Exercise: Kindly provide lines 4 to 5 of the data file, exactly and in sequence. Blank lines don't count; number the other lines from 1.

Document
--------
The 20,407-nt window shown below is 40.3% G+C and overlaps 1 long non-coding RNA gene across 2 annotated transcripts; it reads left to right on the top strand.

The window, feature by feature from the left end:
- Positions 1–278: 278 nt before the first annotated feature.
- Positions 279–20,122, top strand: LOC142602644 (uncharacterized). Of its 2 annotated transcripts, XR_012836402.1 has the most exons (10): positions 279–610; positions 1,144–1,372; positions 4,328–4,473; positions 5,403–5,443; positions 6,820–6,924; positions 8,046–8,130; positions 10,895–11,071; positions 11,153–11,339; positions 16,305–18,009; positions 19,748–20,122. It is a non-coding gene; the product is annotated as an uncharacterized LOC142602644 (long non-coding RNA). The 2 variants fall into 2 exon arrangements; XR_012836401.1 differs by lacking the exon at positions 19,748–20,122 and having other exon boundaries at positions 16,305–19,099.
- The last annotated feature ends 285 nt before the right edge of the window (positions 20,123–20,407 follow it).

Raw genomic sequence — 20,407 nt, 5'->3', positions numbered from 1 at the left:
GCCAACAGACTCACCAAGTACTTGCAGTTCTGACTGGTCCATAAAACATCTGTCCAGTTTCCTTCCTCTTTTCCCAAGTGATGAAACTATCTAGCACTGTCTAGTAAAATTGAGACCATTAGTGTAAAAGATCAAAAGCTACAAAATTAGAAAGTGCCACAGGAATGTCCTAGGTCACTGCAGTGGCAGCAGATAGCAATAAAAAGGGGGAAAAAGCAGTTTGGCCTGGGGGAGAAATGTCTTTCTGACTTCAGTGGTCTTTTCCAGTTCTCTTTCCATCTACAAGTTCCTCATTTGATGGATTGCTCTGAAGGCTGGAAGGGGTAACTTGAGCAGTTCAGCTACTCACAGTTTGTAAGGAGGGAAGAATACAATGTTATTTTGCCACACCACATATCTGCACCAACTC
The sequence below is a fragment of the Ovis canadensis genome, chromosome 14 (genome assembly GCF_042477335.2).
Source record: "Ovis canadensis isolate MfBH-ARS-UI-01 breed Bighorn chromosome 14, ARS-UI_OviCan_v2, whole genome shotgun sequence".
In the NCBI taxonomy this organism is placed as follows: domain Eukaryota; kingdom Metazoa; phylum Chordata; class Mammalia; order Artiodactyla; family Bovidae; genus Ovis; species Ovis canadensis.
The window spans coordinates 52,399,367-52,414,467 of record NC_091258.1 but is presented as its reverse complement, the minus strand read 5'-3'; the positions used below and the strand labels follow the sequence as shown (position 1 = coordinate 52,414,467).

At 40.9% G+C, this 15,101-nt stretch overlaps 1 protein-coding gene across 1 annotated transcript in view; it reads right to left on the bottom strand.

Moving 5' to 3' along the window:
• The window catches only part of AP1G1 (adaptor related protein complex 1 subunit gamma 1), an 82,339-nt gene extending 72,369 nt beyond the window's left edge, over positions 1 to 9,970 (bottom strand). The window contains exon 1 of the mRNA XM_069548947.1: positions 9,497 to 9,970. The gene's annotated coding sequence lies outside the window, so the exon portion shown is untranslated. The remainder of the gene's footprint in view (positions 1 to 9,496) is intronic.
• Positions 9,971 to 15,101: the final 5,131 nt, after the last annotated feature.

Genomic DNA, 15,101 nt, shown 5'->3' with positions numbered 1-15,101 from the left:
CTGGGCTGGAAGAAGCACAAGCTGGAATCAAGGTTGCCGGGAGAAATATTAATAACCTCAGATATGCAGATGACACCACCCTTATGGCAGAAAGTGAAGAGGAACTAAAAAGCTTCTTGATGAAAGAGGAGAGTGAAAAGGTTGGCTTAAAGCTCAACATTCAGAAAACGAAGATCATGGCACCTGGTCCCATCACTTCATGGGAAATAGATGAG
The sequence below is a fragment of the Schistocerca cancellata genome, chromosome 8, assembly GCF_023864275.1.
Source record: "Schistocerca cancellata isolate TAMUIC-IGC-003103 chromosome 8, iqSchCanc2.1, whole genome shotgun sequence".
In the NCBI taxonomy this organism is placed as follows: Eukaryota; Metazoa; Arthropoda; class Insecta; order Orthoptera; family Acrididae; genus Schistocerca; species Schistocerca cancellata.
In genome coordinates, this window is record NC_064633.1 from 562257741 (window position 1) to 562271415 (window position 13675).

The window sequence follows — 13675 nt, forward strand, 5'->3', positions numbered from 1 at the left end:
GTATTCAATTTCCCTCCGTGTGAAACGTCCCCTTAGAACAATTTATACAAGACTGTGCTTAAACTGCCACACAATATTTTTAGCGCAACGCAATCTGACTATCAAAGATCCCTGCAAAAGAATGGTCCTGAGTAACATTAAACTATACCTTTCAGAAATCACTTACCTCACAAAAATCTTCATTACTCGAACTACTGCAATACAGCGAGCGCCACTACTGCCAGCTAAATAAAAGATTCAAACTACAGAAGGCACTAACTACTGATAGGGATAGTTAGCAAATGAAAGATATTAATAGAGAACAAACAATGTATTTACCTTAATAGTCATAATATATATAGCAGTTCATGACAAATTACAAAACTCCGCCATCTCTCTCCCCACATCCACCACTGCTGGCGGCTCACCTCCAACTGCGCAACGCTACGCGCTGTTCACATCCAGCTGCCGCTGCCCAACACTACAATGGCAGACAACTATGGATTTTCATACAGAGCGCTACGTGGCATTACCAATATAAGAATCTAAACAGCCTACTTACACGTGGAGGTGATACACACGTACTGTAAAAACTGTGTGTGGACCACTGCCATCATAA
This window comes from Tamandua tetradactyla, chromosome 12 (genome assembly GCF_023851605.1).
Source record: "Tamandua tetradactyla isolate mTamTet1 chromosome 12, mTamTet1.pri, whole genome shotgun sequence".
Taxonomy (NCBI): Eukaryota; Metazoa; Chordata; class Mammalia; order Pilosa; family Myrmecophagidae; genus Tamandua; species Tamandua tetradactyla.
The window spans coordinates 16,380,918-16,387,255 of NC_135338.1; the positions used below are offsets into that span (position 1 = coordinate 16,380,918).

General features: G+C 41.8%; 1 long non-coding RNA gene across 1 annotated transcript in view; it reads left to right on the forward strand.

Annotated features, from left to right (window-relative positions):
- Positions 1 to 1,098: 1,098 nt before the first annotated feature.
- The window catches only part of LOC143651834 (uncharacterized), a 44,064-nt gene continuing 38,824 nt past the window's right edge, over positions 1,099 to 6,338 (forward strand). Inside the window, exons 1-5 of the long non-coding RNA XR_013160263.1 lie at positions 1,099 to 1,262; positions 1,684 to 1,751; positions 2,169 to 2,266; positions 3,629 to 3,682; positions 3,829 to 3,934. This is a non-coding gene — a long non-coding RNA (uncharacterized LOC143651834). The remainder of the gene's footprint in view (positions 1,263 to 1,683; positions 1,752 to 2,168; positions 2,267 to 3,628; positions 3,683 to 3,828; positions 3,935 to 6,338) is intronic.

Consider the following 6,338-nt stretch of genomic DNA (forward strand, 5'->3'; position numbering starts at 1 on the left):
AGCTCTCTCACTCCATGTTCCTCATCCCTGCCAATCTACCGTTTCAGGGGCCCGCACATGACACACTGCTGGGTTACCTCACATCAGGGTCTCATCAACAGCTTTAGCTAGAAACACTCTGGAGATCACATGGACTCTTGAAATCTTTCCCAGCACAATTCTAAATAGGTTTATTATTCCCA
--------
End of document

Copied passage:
- Positions 279–20,122, top strand: LOC142602644 (uncharacterized). Of its 2 annotated transcripts, XR_012836402.1 has the most exons (10): positions 279–610; positions 1,144–1,372; positions 4,328–4,473; positions 5,403–5,443; positions 6,820–6,924; positions 8,046–8,130; positions 10,895–11,071; positions 11,153–11,339; positions 16,305–18,009; positions 19,748–20,122. It is a non-coding gene; the product is annotated as an uncharacterized LOC142602644 (long non-coding RNA). The 2 variants fall into 2 exon arrangements; XR_012836401.1 differs by lacking the exon at positions 19,748–20,122 and having other exon boundaries at positions 16,305–19,099.
- The last annotated feature ends 285 nt before the right edge of the window (positions 20,123–20,407 follow it).